Subscribers Only - In many conversations with instrument instructors, I’ve noted a common concern about the way many pilots conclude practice precision approaches (ILS or GPS LPV) under the “hood”: They do a great job of keeping the needles near the center as decision altitude nears; airspeed, descent rate and heading all would be appropriate. But when the hood came off at DA and the pilot spotted the runway, it was Katie bar the door. What happened next can be summarized as a whirlwind of activity in the left seat as the power was yanked back, flap deflection increased and a dive for the runway threshold commenced. It was as if there were some sort of prize for landing short.
Subscribers Only - They go by different nicknames—“George” and “Otto” probably are the most popular—and have become an integral part of even a basic IFR platform’s standard equipment, especially when flown single-pilot. And because the latest high-tech versions on the market can do just about anything for you except eliminate a potty stop, they’ve proliferated throughout all segments of the general aviation fleet. “They,” of course, are autopilots—electromechanical systems used to control an aircraft, and available in a wide variety of configurations and capabilities from simple wing-levelers to full-blown flight directors rivaling the modern transport jet you rode in last week.
Subscribers Only - On September 30, 2005, then-Director of FAA’s Flight Standards Service, Jim Ballough, noted in a letter to the type’s owners/operators, and to maintenance technicians, “the MU-2 series airplane has been involved in 11 accidents over the past 18 months, with a total of 12 fatalities.” The letter announced the agency “urgently” was undertaking an “in-depth” safety evaluation and added, “performance expectations and control techniques common in other turboprop twins do not necessarily transfer to flying the MU-2.” Ballough’s letter acknowledged the widespread perception that the airplane had a problem, thanks to its wing design and use of spoilers for roll control, which had been building for years.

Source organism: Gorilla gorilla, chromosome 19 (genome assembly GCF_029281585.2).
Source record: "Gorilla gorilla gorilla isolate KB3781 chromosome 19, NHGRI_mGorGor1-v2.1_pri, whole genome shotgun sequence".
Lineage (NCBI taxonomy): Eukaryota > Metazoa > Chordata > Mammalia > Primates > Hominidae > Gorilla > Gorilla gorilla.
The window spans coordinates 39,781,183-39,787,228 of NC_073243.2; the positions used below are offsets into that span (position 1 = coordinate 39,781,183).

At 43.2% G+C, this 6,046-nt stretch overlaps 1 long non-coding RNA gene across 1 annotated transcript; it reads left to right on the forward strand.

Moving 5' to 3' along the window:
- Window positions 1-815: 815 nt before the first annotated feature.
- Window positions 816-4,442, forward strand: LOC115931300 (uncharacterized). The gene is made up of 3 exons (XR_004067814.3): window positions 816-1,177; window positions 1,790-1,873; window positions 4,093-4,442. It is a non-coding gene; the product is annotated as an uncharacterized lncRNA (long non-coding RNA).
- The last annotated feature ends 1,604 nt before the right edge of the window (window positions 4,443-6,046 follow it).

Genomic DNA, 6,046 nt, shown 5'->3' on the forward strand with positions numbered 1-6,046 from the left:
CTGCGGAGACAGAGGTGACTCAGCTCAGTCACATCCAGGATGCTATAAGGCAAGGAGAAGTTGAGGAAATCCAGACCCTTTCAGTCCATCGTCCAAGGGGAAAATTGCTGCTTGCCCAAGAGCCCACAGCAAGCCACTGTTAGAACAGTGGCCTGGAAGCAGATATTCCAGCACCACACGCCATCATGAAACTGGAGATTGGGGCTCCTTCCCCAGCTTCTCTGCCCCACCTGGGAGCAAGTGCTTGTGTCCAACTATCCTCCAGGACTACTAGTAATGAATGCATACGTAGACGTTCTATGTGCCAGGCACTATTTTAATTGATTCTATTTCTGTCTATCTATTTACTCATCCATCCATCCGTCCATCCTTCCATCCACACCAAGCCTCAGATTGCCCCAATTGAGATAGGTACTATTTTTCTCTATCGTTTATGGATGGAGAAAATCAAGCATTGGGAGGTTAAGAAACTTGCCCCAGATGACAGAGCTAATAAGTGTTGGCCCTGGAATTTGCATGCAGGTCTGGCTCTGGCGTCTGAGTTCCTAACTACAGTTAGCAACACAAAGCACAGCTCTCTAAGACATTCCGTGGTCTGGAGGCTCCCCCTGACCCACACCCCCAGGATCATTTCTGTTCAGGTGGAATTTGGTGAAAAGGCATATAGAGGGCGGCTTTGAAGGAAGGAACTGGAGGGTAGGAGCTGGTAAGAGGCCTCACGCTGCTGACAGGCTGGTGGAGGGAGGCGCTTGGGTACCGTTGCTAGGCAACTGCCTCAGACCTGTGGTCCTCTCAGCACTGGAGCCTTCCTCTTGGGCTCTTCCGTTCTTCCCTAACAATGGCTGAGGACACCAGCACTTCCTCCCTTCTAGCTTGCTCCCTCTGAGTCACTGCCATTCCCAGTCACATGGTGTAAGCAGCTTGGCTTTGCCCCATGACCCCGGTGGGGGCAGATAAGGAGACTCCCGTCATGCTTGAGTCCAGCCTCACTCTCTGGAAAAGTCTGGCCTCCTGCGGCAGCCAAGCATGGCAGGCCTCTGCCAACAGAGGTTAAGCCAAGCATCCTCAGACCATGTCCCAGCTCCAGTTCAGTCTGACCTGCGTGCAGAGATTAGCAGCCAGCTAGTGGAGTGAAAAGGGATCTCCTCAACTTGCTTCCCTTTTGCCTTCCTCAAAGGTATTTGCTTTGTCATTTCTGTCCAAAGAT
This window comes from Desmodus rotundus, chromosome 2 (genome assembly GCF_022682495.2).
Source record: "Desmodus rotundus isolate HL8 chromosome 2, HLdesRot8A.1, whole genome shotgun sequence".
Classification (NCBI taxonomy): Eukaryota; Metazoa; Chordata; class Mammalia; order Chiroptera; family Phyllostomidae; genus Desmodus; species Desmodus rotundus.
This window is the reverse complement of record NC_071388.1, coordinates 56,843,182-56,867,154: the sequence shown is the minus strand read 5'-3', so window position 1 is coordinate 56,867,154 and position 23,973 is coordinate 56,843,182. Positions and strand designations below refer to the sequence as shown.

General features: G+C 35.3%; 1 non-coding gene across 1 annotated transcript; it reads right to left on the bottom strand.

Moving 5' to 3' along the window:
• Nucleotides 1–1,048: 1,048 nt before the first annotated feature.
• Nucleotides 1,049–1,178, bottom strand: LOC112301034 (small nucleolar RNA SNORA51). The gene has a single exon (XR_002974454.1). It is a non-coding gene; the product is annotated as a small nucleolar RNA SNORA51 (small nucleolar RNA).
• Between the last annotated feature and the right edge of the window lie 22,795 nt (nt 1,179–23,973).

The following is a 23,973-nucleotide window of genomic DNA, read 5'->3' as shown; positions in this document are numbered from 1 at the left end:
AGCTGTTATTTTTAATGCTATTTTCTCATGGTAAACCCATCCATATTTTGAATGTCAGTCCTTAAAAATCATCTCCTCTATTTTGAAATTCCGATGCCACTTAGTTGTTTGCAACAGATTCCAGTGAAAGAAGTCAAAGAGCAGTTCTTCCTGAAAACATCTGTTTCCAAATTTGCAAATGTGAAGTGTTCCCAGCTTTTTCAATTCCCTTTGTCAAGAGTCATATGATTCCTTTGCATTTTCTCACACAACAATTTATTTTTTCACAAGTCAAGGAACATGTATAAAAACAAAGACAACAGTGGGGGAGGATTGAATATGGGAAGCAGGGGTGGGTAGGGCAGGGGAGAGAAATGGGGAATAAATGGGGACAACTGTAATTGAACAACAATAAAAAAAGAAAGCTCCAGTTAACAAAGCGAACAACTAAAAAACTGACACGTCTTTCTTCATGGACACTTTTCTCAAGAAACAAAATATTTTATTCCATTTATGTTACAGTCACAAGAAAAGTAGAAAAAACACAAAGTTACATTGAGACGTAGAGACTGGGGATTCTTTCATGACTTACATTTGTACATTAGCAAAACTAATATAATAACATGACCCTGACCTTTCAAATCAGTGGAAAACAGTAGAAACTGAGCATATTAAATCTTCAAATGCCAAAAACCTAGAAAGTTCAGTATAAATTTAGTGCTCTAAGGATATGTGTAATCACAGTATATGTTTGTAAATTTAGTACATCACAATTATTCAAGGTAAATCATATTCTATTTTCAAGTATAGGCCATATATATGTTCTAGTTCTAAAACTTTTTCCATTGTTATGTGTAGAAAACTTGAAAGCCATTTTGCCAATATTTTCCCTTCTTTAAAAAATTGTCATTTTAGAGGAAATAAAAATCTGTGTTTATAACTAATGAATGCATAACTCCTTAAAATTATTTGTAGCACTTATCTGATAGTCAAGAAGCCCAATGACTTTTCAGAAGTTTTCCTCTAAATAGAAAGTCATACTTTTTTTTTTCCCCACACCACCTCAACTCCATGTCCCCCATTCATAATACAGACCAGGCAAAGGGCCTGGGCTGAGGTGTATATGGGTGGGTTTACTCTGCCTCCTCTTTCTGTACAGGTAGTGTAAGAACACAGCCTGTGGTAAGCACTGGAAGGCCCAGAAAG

Subscribers Only - I admit I am a bit of an adventure-seeker. It may be just one big rationalization, but I want to defend the concept of aviation adventure-seeking, at least to a degree. For example, after watching a particularly challenging backcountry landing video found online, I mused over the many comments it drew, typically along the lines of “Not for me,” “No way,” and “Crazy.” My reaction—and I was not alone—was, “I want to do that.” But I also want to balance that activity with a healthy does of risk management and accident prevention, i.e., the mission of this magazine.
Traffic patterns aren’t that hard: Fly a rectangle. One side is the downwind; one side has the final approach and departure paths. Simple, right? Not really. One of the problems is all those turns we have to make align the airplane with the runway or the downwind. And some of those turns are close to the ground, at relatively low speeds and are poorly executed. Sadly, the results of steep turns to final—especially when overshooting the runway’s extended centerline—can be fatal.
Subscribers Only - Recent general aviation and air carrier accidents
The trip to the in-laws had gone about as well as those things can. We were airborne in a rented Piper Arrow II—the kind with the “Hershey bar” wings—headed back home. But first, we had to negotiate a line of thunderstorms. I knew they were there when I took off. But I’ve always had pretty good luck in picking my way through them along this route without getting wet. So off we went.
Crew observed right main landing gear unsafe indication on extension at destination. Emergency gear extension procedures did not result in safe indication. After landing, right main gear collapsed as aircraft came to a stop. Significant damage was discovered to the right main gear actuator support structure.